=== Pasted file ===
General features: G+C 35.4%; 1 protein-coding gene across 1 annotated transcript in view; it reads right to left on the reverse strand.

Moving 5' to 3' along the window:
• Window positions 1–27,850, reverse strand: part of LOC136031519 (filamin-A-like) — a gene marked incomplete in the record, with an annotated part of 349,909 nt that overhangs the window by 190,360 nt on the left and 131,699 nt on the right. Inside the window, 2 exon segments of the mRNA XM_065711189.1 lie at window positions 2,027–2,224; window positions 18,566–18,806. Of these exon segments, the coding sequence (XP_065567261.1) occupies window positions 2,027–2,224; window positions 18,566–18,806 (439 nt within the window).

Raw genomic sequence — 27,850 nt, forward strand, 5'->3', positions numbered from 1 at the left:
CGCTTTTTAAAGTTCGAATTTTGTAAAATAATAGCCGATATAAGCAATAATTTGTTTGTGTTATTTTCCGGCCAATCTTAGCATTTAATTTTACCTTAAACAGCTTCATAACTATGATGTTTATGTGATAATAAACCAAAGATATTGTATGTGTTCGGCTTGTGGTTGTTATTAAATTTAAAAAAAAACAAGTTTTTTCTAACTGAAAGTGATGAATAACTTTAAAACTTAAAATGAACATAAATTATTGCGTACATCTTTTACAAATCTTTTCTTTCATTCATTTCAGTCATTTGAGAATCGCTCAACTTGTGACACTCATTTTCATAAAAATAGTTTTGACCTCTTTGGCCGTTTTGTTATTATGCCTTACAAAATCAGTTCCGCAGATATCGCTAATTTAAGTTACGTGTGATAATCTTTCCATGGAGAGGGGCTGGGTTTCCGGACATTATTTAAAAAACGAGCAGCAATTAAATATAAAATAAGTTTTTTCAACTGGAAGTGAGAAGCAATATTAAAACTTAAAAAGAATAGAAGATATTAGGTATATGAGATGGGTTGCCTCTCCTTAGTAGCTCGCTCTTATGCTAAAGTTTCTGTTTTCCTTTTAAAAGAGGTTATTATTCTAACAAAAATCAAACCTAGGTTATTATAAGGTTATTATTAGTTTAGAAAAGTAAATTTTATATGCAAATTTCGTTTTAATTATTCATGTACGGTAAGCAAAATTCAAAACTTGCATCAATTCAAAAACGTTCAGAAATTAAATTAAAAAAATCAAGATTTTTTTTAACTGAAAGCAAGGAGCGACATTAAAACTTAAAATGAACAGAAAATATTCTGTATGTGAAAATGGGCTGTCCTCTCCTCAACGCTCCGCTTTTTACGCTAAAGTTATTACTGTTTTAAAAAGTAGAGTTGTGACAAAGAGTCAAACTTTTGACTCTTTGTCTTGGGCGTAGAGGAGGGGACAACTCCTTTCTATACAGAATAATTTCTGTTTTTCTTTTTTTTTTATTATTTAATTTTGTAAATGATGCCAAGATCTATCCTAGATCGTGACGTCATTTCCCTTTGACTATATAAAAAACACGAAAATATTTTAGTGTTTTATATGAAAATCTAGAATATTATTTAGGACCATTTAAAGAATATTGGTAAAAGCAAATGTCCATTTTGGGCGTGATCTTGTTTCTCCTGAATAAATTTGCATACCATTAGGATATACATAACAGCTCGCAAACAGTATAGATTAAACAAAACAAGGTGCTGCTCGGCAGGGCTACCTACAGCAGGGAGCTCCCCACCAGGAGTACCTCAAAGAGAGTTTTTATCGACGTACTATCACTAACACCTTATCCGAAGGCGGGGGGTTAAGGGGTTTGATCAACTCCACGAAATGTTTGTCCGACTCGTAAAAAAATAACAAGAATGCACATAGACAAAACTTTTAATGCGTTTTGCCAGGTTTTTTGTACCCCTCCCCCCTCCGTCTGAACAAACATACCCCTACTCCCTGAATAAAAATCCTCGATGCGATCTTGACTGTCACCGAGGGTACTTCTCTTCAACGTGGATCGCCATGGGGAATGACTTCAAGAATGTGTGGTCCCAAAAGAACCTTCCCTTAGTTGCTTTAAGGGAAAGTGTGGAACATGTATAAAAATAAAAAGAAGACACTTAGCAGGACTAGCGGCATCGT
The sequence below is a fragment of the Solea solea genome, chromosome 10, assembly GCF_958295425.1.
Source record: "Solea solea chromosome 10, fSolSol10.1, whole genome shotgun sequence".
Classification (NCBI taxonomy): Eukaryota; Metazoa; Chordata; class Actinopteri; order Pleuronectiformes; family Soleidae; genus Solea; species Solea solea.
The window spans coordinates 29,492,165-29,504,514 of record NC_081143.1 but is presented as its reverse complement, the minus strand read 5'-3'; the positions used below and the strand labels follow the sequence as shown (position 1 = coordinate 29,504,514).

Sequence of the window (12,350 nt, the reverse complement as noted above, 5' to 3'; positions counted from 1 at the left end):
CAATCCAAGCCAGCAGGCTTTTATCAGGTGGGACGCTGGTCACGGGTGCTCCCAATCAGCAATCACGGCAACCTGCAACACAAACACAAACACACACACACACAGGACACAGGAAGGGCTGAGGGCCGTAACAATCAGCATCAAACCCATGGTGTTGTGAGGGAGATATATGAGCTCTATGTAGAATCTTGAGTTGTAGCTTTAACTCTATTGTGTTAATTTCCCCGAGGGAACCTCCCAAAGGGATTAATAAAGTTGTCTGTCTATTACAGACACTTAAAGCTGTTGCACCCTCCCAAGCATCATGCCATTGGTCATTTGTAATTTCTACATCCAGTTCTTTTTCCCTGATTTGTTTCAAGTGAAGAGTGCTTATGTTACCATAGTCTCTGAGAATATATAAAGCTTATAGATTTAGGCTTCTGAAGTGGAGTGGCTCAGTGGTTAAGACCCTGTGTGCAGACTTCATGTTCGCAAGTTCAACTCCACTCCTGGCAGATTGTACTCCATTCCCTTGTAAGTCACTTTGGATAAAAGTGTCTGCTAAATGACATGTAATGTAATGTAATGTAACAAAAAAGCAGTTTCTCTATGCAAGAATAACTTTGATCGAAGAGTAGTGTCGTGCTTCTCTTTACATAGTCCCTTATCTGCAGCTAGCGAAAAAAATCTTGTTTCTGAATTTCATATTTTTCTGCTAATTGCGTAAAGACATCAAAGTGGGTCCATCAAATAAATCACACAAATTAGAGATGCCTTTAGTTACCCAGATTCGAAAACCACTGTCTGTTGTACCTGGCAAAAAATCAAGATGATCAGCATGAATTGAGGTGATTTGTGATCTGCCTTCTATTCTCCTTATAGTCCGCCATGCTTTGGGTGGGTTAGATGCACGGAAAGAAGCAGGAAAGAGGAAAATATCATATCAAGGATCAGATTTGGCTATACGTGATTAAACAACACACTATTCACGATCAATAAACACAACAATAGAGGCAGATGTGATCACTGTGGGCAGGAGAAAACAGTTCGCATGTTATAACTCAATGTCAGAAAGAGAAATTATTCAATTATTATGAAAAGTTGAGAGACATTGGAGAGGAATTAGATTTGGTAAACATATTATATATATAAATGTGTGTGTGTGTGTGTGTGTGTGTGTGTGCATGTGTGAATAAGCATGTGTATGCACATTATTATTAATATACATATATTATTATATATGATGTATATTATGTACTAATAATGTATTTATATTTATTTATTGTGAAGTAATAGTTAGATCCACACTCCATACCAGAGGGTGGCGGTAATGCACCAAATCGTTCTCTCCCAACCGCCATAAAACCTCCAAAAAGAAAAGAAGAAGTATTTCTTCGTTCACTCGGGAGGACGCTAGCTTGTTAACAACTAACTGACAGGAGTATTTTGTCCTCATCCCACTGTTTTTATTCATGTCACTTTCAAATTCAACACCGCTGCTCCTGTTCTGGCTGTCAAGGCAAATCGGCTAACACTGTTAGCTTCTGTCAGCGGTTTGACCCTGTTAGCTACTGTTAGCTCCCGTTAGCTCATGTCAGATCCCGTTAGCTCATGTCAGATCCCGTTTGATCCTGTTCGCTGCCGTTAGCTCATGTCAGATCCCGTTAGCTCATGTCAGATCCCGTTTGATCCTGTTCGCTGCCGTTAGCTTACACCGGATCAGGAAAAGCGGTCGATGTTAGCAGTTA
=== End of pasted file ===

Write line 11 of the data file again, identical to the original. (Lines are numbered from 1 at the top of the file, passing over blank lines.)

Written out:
CAATCCAAGCCAGCAGGCTTTTATCAGGTGGGACGCTGGTCACGGGTGCTCCCAATCAGCAATCACGGCAACCTGCAACACAAACACAAACACACACACACACAGGACACAGGAAGGGCTGAGGGCCGTAACAATCAGCATCAAACCCATGGTGTTGTGAGGGAGATATATGAGCTCTATGTAGAATCTTGAGTTGTAGCTTTAACTCTATTGTGTTAATTTCCCCGAGGGAACCTCCCAAAGGGATTAATAAAGTTGTCTGTCTATTACAGACACTTAAAGCTGTTGCACCCTCCCAAGCATCATGCCATTGGTCATTTGTAATTTCTACATCCAGTTCTTTTTCCCTGATTTGTTTCAAGTGAAGAGTGCTTATGTTACCATAGTCTCTGAGAATATATAAAGCTTATAGATTTAGGCTTCTGAAGTGGAGTGGCTCAGTGGTTAAGACCCTGTGTGCAGACTTCATGTTCGCAAGTTCAACTCCACTCCTGGCAGATTGTACTCCATTCCCTTGTAAGTCACTTTGGATAAAAGTGTCTGCTAAATGACATGTAATGTAATGTAATGTAACAAAAAAGCAGTTTCTCTATGCAAGAATAACTTTGATCGAAGAGTAGTGTCGTGCTTCTCTTTACATAGTCCCTTATCTGCAGCTAGCGAAAAAAATCTTGTTTCTGAATTTCATATTTTTCTGCTAATTGCGTAAAGACATCAAAGTGGGTCCATCAAATAAATCACACAAATTAGAGATGCCTTTAGTTACCCAGATTCGAAAACCACTGTCTGTTGTACCTGGCAAAAAATCAAGATGATCAGCATGAATTGAGGTGATTTGTGATCTGCCTTCTATTCTCCTTATAGTCCGCCATGCTTTGGGTGGGTTAGATGCACGGAAAGAAGCAGGAAAGAGGAAAATATCATATCAAGGATCAGATTTGGCTATACGTGATTAAACAACACACTATTCACGATCAATAAACACAACAATAGAGGCAGATGTGATCACTGTGGGCAGGAGAAAACAGTTCGCATGTTATAACTCAATGTCAGAAAGAGAAATTATTCAATTATTATGAAAAGTTGAGAGACATTGGAGAGGAATTAGATTTGGTAAACATATTATATATATAAATGTGTGTGTGTGTGTGTGTGTGTGTGTGTGCATGTGTGAATAAGCATGTGTATGCACATTATTATTAATATACATATATTATTATATATGATGTATATTATGTACTAATAATGTATTTATATTTATTTATTGTGAAGTAATAGTTAGATCCACACTCCATACCAGAGGGTGGCGGTAATGCACCAAATCGTTCTCTCCCAACCGCCATAAAACCTCCAAAAAGAAAAGAAGAAGTATTTCTTCGTTCACTCGGGAGGACGCTAGCTTGTTAACAACTAACTGACAGGAGTATTTTGTCCTCATCCCACTGTTTTTATTCATGTCACTTTCAAATTCAACACCGCTGCTCCTGTTCTGGCTGTCAAGGCAAATCGGCTAACACTGTTAGCTTCTGTCAGCGGTTTGACCCTGTTAGCTACTGTTAGCTCCCGTTAGCTCATGTCAGATCCCGTTAGCTCATGTCAGATCCCGTTTGATCCTGTTCGCTGCCGTTAGCTCATGTCAGATCCCGTTAGCTCATGTCAGATCCCGTTTGATCCTGTTCGCTGCCGTTAGCTTACACCGGATCAGGAAAAGCGGTCGATGTTAGCAGTTA